|Mediterranean Garden Society|
Madeira: The Floating Garden
by Stella Harding & Megan Toms
Many of the plants to be seen on Madeira are familiar to mediterranean gardeners: strelitzias, aloes, agaves, palms, cycads, bougainvilleas, solandra, campsis, oleanders, hibiscus, echiums, agapanthus, plumbago and even roses all grow and flower in profusion on cliff tops, along roadsides, in public plantings and front gardens alike. During their visit to the island in January, Stella Harding and Megan Toms were particularly struck by the colours, so flagrantly intermingled, of the various climbing plants: brilliant purple and cerise bougainvillea intertwined with orange Campsis radicans and the striking primrose and magenta Chalice Vine (Solandra maxima). Seeing these plants in flower at this time of year was all the more exciting because in mediterranean climates their flowers and colours are usually experienced in the glare and heavy, oppressive heat of summer. Here the blooms were fresh and vibrant in the clear, soft, winter light of a warm temperate island.
Many exotic species from around the world were first brought to Madeira by plant hunters during their voyages of discovery. The island was then used as a ‘nursery bed’ to trial new plants before they were transplanted to the conservatories and hothouse borders of Europe’s botanical gardens.
Among the plants to be seen in the Monte Palace Tropical Garden in Funchal, Madeira, is the tree fern (Dicksonia antarctica), everywhere complemented by companion plantings of palms, cycads, yuccas, giant taros (Alocasia macrorrhiza), climbing monsteras and philodendrons, epiphytic stag’s horn ferns (Platycerium bifurcatum) and smaller ferns to give the impression of a lush tropical rainforest. The overwhelming greenery is relieved by exotic splashes of colour provided by the layered under-storey and groundcover planting, for example the soft gold of an overhanging trumpet of Brugmansia aurea, the velvety purple petals of a spreading shrub-sized Tibouchina urvilleana, the rich pink droplets of Fuchsia boliviana or a dense under-planting of arum lilies (Zantedeschia aethiopica), steely blue Agapanthus africanus or strap-leaved, orange-flowered Clivia miniata.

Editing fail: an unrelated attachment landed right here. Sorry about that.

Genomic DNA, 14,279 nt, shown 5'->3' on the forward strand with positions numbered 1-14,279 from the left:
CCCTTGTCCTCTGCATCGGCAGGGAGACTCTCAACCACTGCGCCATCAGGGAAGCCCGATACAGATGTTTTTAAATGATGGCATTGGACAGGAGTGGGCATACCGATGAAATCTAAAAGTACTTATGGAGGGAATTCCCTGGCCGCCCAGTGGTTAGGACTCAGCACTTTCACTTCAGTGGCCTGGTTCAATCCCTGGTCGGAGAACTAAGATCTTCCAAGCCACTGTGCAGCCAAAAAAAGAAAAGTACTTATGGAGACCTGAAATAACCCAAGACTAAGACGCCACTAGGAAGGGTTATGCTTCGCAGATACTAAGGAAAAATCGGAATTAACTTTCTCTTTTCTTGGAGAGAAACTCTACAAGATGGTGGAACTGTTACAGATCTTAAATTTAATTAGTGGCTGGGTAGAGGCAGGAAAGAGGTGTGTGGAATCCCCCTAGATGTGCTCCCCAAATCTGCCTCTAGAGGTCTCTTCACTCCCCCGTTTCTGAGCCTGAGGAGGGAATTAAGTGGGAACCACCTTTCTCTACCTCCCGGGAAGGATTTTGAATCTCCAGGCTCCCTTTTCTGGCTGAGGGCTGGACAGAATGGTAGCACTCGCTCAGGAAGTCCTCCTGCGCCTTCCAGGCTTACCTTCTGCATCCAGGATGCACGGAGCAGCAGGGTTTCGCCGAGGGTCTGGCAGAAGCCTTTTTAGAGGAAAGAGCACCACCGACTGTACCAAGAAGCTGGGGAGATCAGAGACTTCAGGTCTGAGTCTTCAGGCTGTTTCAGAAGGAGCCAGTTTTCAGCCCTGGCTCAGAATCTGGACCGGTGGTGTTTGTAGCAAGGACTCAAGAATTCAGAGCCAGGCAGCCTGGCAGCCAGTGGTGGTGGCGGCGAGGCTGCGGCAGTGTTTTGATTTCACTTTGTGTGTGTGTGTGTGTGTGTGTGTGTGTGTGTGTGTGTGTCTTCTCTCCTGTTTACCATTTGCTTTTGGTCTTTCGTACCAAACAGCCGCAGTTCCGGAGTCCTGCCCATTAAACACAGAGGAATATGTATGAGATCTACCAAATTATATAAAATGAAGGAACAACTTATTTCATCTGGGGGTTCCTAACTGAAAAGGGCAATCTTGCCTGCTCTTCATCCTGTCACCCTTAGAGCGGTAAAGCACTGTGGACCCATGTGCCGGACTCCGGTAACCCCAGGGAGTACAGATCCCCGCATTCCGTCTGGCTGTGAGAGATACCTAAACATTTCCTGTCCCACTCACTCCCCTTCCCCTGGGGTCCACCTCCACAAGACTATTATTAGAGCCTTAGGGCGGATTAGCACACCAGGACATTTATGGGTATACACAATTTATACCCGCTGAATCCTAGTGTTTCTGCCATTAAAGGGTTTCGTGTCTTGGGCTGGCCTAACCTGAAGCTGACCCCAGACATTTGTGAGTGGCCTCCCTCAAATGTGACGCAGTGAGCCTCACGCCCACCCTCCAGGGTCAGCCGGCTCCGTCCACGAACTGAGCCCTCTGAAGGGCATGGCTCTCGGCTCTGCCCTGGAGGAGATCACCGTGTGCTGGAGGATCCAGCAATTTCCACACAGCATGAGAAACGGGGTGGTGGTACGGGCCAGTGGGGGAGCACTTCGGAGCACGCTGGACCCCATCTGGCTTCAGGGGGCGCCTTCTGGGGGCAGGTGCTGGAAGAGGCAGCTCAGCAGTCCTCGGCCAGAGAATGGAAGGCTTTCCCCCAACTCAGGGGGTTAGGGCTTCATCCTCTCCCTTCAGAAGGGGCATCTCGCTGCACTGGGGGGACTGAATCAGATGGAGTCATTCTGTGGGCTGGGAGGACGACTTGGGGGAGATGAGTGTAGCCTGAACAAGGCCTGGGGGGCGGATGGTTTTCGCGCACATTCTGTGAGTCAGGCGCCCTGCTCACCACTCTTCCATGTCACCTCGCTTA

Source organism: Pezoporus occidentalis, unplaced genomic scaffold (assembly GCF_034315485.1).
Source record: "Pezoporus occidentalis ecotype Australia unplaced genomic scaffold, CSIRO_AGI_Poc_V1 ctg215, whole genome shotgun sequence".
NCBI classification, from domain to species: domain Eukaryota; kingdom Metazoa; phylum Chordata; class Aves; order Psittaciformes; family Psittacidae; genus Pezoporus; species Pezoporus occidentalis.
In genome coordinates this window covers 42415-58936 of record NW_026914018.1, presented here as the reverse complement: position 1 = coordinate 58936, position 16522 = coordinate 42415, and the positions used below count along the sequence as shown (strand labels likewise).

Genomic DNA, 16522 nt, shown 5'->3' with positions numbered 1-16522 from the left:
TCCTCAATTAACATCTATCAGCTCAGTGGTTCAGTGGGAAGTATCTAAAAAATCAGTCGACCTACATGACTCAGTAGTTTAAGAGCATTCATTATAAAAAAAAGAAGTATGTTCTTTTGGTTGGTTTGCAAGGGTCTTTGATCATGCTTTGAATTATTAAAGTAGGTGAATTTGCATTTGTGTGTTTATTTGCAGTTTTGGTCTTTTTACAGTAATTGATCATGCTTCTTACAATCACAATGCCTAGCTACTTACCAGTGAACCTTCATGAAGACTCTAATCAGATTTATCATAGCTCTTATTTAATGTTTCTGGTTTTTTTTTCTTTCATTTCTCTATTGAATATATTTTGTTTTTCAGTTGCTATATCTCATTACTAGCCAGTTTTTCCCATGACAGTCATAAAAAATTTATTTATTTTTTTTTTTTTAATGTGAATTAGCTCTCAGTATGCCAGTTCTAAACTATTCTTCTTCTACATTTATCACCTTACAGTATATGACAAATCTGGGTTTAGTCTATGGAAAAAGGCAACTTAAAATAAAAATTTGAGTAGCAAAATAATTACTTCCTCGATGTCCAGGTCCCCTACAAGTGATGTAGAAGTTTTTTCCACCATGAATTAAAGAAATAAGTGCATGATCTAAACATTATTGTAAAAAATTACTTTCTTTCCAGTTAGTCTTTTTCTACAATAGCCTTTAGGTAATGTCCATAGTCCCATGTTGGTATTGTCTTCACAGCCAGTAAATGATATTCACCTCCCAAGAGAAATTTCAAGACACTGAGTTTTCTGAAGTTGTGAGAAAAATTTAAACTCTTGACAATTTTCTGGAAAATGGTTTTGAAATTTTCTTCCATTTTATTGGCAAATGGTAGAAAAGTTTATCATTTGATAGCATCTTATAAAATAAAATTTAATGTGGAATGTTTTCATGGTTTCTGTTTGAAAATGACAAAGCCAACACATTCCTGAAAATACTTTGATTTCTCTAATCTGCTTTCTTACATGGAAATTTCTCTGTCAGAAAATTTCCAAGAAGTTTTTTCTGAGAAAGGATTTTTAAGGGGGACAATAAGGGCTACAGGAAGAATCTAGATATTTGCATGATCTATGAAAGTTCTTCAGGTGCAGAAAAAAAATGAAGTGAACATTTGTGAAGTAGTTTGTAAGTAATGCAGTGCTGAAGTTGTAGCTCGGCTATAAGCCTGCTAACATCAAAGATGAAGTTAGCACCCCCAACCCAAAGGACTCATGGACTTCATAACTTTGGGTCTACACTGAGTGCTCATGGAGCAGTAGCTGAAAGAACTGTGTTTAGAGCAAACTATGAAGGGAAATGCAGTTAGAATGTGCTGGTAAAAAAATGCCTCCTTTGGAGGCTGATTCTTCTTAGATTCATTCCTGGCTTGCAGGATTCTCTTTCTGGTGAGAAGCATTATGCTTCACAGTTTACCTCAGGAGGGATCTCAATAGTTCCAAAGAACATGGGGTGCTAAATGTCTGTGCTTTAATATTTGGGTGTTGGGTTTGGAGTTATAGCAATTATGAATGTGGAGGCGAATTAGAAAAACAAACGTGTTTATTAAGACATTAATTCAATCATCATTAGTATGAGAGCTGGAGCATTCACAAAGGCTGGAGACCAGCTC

Elsewhere in the garden, another striking plant is one of Madeira’s few remaining indigenous trees, the dragon tree (Dracaena draco), so called because when cut it exudes a red sap known as dragon’s blood.
In the Japanese Garden, commemorating Portugal’s trade links with Japan in the seventeenth century, carved stone figures and Buddhist symbols enhance a particular planting or draw the eye along a vista. A small carving of a lion’s head, for example, overgrown with mosses, nestled amongst a simple planting of green Ophiopogon japonicus and maidenhair ferns (Adiantum) backed by ivy-covered rocks.
In the lower part of the garden below the Monte Palace a series of long horizontal terraces includes one devoted to hundreds of orchids arrayed on shaded staging in identical shallow terracotta pots. The cymbidiums, with their range of rich colours, exquisite markings and flawless, waxen perfection were indeed desirable but most striking was a subtle primrose and green slipper orchid (Paphiopedilum) with its slightly sinister quiet charm.